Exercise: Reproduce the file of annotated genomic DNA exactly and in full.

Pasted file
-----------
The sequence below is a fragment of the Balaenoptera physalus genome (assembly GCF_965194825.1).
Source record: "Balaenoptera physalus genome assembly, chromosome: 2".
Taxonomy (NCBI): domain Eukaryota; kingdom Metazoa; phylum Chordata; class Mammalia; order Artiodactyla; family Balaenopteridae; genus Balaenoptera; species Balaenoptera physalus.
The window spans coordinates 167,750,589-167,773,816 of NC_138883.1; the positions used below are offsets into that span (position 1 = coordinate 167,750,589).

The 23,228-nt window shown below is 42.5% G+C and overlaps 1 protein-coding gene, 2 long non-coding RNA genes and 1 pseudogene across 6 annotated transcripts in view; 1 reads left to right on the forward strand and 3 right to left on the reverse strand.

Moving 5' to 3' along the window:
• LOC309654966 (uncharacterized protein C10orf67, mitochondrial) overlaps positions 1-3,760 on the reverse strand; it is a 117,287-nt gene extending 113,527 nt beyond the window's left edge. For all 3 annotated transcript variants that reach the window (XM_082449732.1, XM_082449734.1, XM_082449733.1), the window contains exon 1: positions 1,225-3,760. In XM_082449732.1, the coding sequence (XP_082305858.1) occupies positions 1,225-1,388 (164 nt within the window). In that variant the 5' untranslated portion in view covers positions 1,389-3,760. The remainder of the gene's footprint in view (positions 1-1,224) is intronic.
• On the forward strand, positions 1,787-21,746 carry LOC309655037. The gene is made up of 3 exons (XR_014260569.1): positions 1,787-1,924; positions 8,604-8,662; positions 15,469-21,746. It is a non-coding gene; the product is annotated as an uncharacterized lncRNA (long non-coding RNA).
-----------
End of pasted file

The sequence below is a fragment of the Balaenoptera physalus genome (assembly GCF_965194825.1).
Source record: "Balaenoptera physalus genome assembly, chromosome: 2".
Taxonomy (NCBI): domain Eukaryota; kingdom Metazoa; phylum Chordata; class Mammalia; order Artiodactyla; family Balaenopteridae; genus Balaenoptera; species Balaenoptera physalus.
The window spans coordinates 167,750,589-167,773,816 of NC_138883.1; the positions used below are offsets into that span (position 1 = coordinate 167,750,589).

The 23,228-nt window shown below is 42.5% G+C and overlaps 1 protein-coding gene, 2 long non-coding RNA genes and 1 pseudogene across 6 annotated transcripts in view; 1 reads left to right on the forward strand and 3 right to left on the reverse strand.

Moving 5' to 3' along the window:
• LOC309654966 (uncharacterized protein C10orf67, mitochondrial) overlaps positions 1-3,760 on the reverse strand; it is a 117,287-nt gene extending 113,527 nt beyond the window's left edge. For all 3 annotated transcript variants that reach the window (XM_082449732.1, XM_082449734.1, XM_082449733.1), the window contains exon 1: positions 1,225-3,760. In XM_082449732.1, the coding sequence (XP_082305858.1) occupies positions 1,225-1,388 (164 nt within the window). In that variant the 5' untranslated portion in view covers positions 1,389-3,760. The remainder of the gene's footprint in view (positions 1-1,224) is intronic.
• On the forward strand, positions 1,787-21,746 carry LOC309655037. The gene is made up of 3 exons (XR_014260569.1): positions 1,787-1,924; positions 8,604-8,662; positions 15,469-21,746. It is a non-coding gene; the product is annotated as an uncharacterized lncRNA (long non-coding RNA).